Week of June 23: Trust in the knowledge that God prevails in the end


By Kim Reindl
Lesson for the week of June 23   
Scripture: Isaiah 65:17-25
 Opening questions:  What is your vision of God’s future for us and for all of creation? (i.e., When you think about eternity, what does that look like?)
 The title of Thomas Wolfe’s novel, published posthumously in 1940, is credited with the cultural adaptation of the phrase, “You can’t go home again.”  Of course this concept is nothing new.  The ancient Greek philosopher, Heraclitus, who lived 500 years before Christ, is famous for saying that “No [person] ever steps in the same river twice.”  The understanding in both cases is that no matter how much we desire to return to some nostalgic idealization of the past, the world is constantly changing and we are constantly changing; therefore, we can never return to what once was.  For good or for bad, nothing will ever be exactly the same again.
 This is the striking reality that the Israelites must face when they return from exile in Babylon.  As indicated in Isaiah 34-35 and 40-55, those deported to Babylon after the destruction of Judah and Jerusalem held on to the hope of a glorious return home with an immediate restoration of God’s holy city.  When the return from exile began after 537 BCE, what the Israelites found was far from what they had imagined.  Faced with many hardships, the returnees were quick to despair.  They found themselves threatened by pessimism and hopelessness.
 It is in this environment that God’s prophet must offer the people hope.  Today’s scripture passage in Isaiah 65 paints a beautiful picture of a promise not yet realized.  The people are reminded that God is not only the Creator, as in things past, but also is creating, as in things future (Isaiah 65:17-18).  Through the words of the prophet they are encouraged to hold on.  In God’s promised future there will be no weeping or distress.  Life will be long and fruitful, God’s presence will be known, and all will dwell in peace (Isaiah 65:19-25).
 Sometimes we forget that God’s future is even brighter than God’s past.  Our Christian hope lies in the conviction that what lies ahead is far greater than anything that has come before.  It is for this reason that Christ is a foretaste of what is to come.  We are told that Christ is the first fruits of the new creation (1 Corinthians 15:20) because what happened to Jesus at Easter is what will happen to us and the whole of creation.  The “new heavens” and “new earth” promised by God in Isaiah 65 is a foreshadowing of the new Eden promised to us as well.  Yet this Eden will be far greater than the first because in our returning we see God with new eyes and love God with a transformed heart.
 Unfortunately, people are often confused by writings in scripture that speak of future things.  Isaiah 65, like other books of the Bible such as Daniel, Ezekiel, Zechariah and Revelation, are meant to be messages of promise, not messages of literal prediction.  Written to people who are suffering alienation and persecution, as well as struggling with remaining faithful to God while facing the allure of the surrounding culture, these texts offer hope.  What we need to hear is God’s message to us through these writings.  That message is that regardless of how bad things may look right now, you can trust in the fact that God will prevail in the end.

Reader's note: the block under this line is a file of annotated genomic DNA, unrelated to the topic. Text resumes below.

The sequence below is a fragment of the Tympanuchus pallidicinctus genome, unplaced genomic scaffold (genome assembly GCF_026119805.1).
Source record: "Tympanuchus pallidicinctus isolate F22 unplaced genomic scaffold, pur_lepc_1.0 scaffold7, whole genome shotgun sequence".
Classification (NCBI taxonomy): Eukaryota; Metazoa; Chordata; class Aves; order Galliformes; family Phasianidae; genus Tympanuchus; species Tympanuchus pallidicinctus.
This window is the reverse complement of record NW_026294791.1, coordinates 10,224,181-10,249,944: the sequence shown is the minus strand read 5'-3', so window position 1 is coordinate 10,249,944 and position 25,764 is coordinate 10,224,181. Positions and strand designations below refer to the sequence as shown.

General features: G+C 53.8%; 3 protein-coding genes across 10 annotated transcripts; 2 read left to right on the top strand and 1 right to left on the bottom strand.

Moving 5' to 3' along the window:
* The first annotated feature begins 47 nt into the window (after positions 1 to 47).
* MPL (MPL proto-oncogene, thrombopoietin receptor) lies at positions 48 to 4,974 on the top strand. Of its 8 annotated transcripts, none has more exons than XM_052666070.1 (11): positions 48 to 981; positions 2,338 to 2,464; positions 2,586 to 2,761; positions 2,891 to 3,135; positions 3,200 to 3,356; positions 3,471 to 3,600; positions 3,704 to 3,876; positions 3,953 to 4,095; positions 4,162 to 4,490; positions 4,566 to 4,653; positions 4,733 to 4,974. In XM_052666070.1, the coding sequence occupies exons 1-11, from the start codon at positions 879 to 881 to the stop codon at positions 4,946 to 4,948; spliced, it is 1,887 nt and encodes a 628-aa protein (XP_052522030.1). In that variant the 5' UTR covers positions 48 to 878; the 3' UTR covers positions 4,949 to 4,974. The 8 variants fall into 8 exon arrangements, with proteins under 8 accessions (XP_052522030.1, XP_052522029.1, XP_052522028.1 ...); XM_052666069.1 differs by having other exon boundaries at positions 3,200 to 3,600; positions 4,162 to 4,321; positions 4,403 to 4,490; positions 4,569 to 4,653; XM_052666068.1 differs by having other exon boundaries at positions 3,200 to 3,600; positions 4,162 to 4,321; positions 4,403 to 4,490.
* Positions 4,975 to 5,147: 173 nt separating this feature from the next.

We as followers of Christ know this to be true because we have encountered the power of the risen Lord.  God encourages us not to get stuck in desires of what was or what might have been.  Remember the story of the risen Christ when he meets the disciples on the beach (John 21:1-19).  This story begins with Simon Peter saying, “I am going fishing,” and the others responding, “We will go with you” (John 21:3).  Already, in the face of adversity, the disciples have chosen to return to what is known and comfortable.  Yet Jesus meets them at the shore and God’s future reality breaks into the present, transforming everything.   Jesus makes clear to the disciples, and especially to Peter, that they cannot merely return to what once was.  They are now followers of the risen Lord!
 We can’t go home again because we are changed!  Who we were yesterday is never who we will be tomorrow because we are children of the living God who is ever creating, making all things new.  God’s future is a future with hope!  “Be glad and rejoice forever in what [God is] creating” (Isaiah 65:18)!
  Questions for further reflection:
•         Imagine the circumstances that the Israelites faced when returning to Jerusalem after exile in Babylon.  What might be the challenges physically, emotionally, and spiritually in such a situation?  How might passages of scripture, like Isaiah 65:17-25, have offered them hope?
•         What is the overarching message from this passage for us today?
 Kim Reindl chairs the Discipleship Ministry Team for the North Georgia Conference and leads retreats, workshops, and seminars through Pomegranate Christian Education & Formation, www.pomegranatece.com.  You can contact her at kim.reindl@gmail.com.